Convective Meteorology (Mesoscale Dynamics)

Seamless global-to-regional convection-resolving simulations of severe storms and hurricanes

Dr. Lucas Harris

NOAA/Geophysical Fluid Dynamics Laboratory

12 April 2016, 1:30 PM

National Weather Center, Room 5600
120 David L. Boren Blvd.
University of Oklahoma
Norman, OK

With greater computer power, increasingly high-resolution global weather and climate models are being developed and used. The most recent generation of models are beginning to approach scales in which nonhydrostatic effects can no longer be neglected. Further, even with enhanced computing power, uniformly-high resolution global models are not always feasible, requiring the use of either limited-area models or refined-grid global models.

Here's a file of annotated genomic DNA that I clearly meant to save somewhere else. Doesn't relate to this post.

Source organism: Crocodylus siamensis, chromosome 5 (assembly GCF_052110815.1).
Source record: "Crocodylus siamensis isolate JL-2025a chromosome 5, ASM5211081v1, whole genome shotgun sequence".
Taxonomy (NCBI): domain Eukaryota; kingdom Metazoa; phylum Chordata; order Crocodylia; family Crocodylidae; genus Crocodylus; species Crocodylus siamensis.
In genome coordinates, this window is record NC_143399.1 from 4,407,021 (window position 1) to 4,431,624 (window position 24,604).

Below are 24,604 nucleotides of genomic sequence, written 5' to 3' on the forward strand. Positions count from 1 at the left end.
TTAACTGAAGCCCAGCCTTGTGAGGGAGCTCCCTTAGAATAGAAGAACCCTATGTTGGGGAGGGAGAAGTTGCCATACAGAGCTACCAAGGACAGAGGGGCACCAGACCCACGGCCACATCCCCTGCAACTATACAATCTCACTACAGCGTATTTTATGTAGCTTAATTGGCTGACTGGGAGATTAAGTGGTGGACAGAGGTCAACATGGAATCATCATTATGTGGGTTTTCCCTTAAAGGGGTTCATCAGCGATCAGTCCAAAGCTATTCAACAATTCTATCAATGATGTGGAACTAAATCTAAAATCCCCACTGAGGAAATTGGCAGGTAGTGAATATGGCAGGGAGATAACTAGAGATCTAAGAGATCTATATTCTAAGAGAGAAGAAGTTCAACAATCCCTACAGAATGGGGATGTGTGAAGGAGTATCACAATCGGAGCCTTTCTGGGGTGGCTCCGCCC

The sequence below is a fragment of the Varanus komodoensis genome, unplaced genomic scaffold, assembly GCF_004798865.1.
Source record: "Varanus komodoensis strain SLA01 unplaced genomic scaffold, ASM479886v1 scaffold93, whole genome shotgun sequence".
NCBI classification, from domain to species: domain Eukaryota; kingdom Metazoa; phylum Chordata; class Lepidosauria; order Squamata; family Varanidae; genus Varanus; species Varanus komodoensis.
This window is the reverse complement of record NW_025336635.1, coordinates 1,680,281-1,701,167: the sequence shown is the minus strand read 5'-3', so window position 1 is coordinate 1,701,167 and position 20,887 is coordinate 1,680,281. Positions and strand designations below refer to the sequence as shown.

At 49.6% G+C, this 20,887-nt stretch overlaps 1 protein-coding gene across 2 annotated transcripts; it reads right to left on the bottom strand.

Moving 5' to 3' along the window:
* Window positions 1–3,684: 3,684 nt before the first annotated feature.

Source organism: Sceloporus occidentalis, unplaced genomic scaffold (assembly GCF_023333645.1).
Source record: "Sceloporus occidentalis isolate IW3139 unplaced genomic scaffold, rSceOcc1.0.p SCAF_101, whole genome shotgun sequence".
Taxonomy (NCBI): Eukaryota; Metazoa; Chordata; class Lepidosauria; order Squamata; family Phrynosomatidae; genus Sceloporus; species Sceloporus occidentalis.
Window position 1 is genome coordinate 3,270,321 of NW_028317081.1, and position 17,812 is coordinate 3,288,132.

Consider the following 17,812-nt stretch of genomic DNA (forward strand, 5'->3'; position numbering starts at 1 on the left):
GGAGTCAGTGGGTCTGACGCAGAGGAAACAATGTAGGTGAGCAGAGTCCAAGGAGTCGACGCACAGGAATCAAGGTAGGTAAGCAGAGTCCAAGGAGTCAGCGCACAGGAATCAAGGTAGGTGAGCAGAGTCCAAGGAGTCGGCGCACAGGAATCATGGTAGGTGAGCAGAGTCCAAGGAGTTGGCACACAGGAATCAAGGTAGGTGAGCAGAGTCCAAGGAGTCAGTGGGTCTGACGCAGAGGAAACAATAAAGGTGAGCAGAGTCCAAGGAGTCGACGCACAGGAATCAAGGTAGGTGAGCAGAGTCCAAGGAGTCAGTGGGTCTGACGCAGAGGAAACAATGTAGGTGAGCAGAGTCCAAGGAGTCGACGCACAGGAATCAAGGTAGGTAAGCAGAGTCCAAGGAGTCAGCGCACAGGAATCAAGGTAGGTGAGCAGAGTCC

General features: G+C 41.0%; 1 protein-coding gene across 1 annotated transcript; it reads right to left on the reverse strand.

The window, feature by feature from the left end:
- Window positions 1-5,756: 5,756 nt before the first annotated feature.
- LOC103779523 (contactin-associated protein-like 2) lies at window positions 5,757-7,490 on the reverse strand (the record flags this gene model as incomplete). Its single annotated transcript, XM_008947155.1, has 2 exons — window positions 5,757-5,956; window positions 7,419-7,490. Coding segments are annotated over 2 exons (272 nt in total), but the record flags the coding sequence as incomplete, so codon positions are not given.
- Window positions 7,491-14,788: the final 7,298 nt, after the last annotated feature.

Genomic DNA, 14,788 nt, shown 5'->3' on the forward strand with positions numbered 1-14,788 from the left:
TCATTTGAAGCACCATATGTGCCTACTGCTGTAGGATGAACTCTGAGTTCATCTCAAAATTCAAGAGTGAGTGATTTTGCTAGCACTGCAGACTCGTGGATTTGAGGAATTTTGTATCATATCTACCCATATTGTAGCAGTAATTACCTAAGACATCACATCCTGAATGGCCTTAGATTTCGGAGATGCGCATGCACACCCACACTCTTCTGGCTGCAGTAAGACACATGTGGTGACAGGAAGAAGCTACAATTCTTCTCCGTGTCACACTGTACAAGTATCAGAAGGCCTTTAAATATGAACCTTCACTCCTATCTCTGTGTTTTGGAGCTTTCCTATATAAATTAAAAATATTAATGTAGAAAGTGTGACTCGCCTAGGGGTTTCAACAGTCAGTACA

The GFDL cubed-sphere finite-volume dynamical core, FV3, is an atmosphere dynamical core capable for simulation on all scales, from low-resolution climate modeling to convection-resolving short-term weather prediction, and has been able to couple to a very broad array of physics packages and earth-system components. FV3 is capable of both hydrostatic and nonhydrostatic dynamics, and is also capable of local grid refinement using grid stretching and grid nesting. In both idealized tests and as part of the GFDL High-Resolution Atmosphere Model (HiRAM) there are clear benefits to the enhanced resolution from grid refinement, especially in orographic precipitation, hurricane intensity, the diurnal cycle of warm-season precipitation, and in the simulation of severe thunderstorms.

Convective Meteorology (Mesoscale Dynamics) Seminar Series website